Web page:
Elizabeth Graeber is VisArts’ Summer 2017 Illustrator-in-Residence
Elizabeth Graeber has a thing for patterns.
“I taught myself how to make patterns,” says the Washington, D.C.-based illustrator. “I like fun imagery, faces or animals, and love the [patterns] where you can’t see the repeat.”
Graeber is the Visual Arts Center of Richmond’s newest illustrator-in-residence. In addition to illustrating VisArts’ summer catalog, which features a very zany assortment of brightly colored birds, she’ll also lead a special one-day workshop, Patterned Illustrations + Their Products, in which she’ll share tricks for creating great patterns.
Graeber, who says she draws inspiration from Marimeko and Joseph Frank, recently launched a line of patterned wallpaper through Spoonflower, a web-based company that specializes in printing custom fabric and wallpaper on demand.
Wallpaper is just one of Graeber’s illustrative outputs. Her illustrations, which begin as pen and ink drawings and later get bright washes of paint, look great on just about anything. Graeber’s Etsy shop is chockfull of tote bags, stickers and stationary. Her birds grace a line of Alice + Olivia tees, and Graeber recently partnered with a ceramicist friend to produce a series of whimsical planters that bear her signature faces.
“I like creating usable things that make people happy,” says Graeber.
Graeber now claims Edible DC, The Wall Street Journal, Warby Parker, The Washington Post, and Whole Foods as clients but that wasn’t always the case. “It took me a couple of years to figure out how to get jobs and money,” says Graeber.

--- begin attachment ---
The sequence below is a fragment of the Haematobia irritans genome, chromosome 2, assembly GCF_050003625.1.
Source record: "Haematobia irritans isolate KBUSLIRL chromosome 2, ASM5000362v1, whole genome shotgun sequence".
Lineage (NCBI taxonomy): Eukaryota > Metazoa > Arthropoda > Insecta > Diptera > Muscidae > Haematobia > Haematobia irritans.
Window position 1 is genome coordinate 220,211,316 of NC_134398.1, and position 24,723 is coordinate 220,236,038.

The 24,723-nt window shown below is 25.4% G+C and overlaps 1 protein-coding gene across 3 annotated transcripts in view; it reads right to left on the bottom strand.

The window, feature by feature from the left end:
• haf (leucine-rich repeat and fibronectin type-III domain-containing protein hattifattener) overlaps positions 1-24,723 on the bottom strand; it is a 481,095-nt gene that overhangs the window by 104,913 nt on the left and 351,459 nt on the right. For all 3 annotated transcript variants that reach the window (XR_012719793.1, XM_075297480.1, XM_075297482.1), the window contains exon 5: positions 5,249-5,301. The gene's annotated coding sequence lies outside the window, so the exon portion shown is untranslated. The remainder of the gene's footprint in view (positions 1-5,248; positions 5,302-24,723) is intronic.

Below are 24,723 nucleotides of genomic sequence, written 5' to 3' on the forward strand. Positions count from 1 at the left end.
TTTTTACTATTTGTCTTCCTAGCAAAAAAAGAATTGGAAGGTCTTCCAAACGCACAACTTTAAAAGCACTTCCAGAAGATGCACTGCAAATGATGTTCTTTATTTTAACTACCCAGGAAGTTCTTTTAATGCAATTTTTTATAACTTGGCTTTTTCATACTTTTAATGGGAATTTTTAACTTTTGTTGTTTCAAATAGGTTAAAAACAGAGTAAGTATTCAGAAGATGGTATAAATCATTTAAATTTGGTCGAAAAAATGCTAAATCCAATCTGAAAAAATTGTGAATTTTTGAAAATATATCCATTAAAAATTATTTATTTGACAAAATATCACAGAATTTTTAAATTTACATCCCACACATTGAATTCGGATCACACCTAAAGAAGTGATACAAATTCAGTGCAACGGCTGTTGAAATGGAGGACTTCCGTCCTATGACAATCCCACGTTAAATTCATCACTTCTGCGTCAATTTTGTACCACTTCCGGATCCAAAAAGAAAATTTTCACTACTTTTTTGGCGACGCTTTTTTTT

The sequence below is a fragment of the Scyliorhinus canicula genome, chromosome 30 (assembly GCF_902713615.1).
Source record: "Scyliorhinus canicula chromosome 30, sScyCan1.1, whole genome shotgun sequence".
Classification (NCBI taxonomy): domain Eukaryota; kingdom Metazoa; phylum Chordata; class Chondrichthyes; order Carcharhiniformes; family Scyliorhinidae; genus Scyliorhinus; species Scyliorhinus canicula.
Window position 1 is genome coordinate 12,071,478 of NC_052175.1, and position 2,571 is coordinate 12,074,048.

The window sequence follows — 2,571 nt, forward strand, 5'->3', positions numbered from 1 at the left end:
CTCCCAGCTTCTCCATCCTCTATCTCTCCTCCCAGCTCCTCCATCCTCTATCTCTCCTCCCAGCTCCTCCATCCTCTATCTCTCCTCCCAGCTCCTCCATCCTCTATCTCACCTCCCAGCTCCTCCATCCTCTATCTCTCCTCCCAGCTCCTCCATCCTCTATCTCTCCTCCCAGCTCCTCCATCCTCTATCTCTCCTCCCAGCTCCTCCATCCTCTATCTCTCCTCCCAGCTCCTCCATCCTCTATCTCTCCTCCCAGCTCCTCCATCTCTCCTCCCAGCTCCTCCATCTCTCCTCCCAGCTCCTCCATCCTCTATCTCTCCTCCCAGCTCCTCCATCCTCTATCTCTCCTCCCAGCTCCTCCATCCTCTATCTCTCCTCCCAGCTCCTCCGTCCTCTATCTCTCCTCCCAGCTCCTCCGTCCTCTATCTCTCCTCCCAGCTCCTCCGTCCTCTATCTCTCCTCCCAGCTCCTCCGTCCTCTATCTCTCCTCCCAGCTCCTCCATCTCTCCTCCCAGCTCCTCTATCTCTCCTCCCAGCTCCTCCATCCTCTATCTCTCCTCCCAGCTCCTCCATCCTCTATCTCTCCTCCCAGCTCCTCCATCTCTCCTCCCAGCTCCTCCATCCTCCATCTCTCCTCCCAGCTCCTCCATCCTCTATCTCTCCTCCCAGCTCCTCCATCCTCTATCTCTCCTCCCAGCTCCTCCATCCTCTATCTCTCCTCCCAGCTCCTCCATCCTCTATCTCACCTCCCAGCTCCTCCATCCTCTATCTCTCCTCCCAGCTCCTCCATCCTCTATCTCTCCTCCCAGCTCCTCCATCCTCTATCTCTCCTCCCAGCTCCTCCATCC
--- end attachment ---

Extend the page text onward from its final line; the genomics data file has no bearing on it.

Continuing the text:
After graduating with a degree in illustration from the Maryland Institute College of Art, Graeber moved to D.C. and began working two jobs—one as a dog walker and the other as a ticket seller at The Phillips Collection. Someone who worked on the museum’s website noticed that Graeber was always drawing in a notebook, and hired her to illustrate some of the museum’s blog posts. It was her first big break.
Another break came a couple of years later. Graeber teamed up with Orr Shtuhl, a writer she knew at D.C.’s City Paper, to create an illustrated guide to cocktails. Initially, they self-published the slim 30-page guide, which they titled, appropriately, “An Illustrated Guide to Cocktails.”
When the book was featured on the blog, Design Sponge, copies started flying off Graeber’s blog, and when retailer Anthropologie ordered 3,000 copies to carry in their stores, Shtuhl and Graeber had to print another run. Ultimately, the book was so successful that they signed with Gotham Books, an imprint of Penguin Books, to re-publish an expanded version of it with more recipes and more illustrations.
Next up, Graeber illustrated “A Field Guide to Redheads,” which was published by Workman Publishing in September of 2016. The book is a quirky ode to some of the world’s most famous redheads. Graeber, who is herself a ginger, paired fun facts about redheads with illustrations of everyone from David Bowie and Rita Hayworth to Anne of Green Gables and Shirley Temple. The book was a New York Times Bestseller and has been featured on Entertainment Weekly, bust.com and DCist.com.
Richmonders who can’t get enough of Graeber will be happy to learn that, after her stint as VisArts’ illustrator-in-residence, she has plans to return to the River City. In January of 2018 she’ll open an exhibition of some of her works on paper, along with select merchandise, at Quirk Gallery.
Expect lots of color and plenty of patterns.